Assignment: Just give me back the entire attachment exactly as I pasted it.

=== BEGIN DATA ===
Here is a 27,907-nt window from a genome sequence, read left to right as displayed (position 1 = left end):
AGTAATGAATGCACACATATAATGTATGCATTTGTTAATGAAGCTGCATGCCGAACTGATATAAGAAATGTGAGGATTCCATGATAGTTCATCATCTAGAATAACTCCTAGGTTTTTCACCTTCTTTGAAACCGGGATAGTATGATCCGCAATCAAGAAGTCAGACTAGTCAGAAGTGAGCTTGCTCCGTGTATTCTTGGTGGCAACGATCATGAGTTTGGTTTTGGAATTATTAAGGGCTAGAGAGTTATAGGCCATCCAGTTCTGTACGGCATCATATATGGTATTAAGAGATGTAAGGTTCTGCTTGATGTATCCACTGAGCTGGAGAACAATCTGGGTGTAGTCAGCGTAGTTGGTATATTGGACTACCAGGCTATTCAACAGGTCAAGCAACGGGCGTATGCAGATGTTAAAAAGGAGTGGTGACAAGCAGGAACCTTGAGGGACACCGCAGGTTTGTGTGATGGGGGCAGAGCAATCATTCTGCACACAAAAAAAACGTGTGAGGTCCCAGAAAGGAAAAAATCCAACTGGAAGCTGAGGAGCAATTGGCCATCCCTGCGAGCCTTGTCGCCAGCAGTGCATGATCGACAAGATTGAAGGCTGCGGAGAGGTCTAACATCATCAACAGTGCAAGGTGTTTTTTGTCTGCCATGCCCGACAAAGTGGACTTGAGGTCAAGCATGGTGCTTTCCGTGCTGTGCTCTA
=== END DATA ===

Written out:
Here is a 27,907-nt window from a genome sequence, read left to right as displayed (position 1 = left end):
AGTAATGAATGCACACATATAATGTATGCATTTGTTAATGAAGCTGCATGCCGAACTGATATAAGAAATGTGAGGATTCCATGATAGTTCATCATCTAGAATAACTCCTAGGTTTTTCACCTTCTTTGAAACCGGGATAGTATGATCCGCAATCAAGAAGTCAGACTAGTCAGAAGTGAGCTTGCTCCGTGTATTCTTGGTGGCAACGATCATGAGTTTGGTTTTGGAATTATTAAGGGCTAGAGAGTTATAGGCCATCCAGTTCTGTACGGCATCATATATGGTATTAAGAGATGTAAGGTTCTGCTTGATGTATCCACTGAGCTGGAGAACAATCTGGGTGTAGTCAGCGTAGTTGGTATATTGGACTACCAGGCTATTCAACAGGTCAAGCAACGGGCGTATGCAGATGTTAAAAAGGAGTGGTGACAAGCAGGAACCTTGAGGGACACCGCAGGTTTGTGTGATGGGGGCAGAGCAATCATTCTGCACACAAAAAAAACGTGTGAGGTCCCAGAAAGGAAAAAATCCAACTGGAAGCTGAGGAGCAATTGGCCATCCCTGCGAGCCTTGTCGCCAGCAGTGCATGATCGACAAGATTGAAGGCTGCGGAGAGGTCTAACATCATCAACAGTGCAAGGTGTTTTTTGTCTGCCATGCCCGACAAAGTGGACTTGAGGTCAAGCATGGTGCTTTCCGTGCTGTGCTCTA